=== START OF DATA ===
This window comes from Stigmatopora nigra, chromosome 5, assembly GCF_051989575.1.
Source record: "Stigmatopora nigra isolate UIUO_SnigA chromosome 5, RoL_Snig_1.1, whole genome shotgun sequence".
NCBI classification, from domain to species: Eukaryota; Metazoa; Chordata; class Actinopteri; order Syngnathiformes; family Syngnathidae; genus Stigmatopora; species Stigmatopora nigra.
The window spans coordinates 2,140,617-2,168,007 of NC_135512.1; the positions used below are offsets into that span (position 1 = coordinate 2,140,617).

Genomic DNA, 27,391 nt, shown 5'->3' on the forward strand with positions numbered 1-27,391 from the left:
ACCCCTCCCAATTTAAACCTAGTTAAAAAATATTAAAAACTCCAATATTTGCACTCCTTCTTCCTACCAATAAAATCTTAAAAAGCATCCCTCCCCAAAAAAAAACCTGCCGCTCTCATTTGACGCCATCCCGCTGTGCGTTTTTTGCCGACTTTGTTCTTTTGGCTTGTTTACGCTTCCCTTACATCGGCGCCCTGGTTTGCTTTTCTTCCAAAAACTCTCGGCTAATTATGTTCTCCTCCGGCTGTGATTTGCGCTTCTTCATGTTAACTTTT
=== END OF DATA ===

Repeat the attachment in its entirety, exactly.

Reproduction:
This window comes from Stigmatopora nigra, chromosome 5, assembly GCF_051989575.1.
Source record: "Stigmatopora nigra isolate UIUO_SnigA chromosome 5, RoL_Snig_1.1, whole genome shotgun sequence".
NCBI classification, from domain to species: Eukaryota; Metazoa; Chordata; class Actinopteri; order Syngnathiformes; family Syngnathidae; genus Stigmatopora; species Stigmatopora nigra.
The window spans coordinates 2,140,617-2,168,007 of NC_135512.1; the positions used below are offsets into that span (position 1 = coordinate 2,140,617).

Genomic DNA, 27,391 nt, shown 5'->3' on the forward strand with positions numbered 1-27,391 from the left:
ACCCCTCCCAATTTAAACCTAGTTAAAAAATATTAAAAACTCCAATATTTGCACTCCTTCTTCCTACCAATAAAATCTTAAAAAGCATCCCTCCCCAAAAAAAAACCTGCCGCTCTCATTTGACGCCATCCCGCTGTGCGTTTTTTGCCGACTTTGTTCTTTTGGCTTGTTTACGCTTCCCTTACATCGGCGCCCTGGTTTGCTTTTCTTCCAAAAACTCTCGGCTAATTATGTTCTCCTCCGGCTGTGATTTGCGCTTCTTCATGTTAACTTTT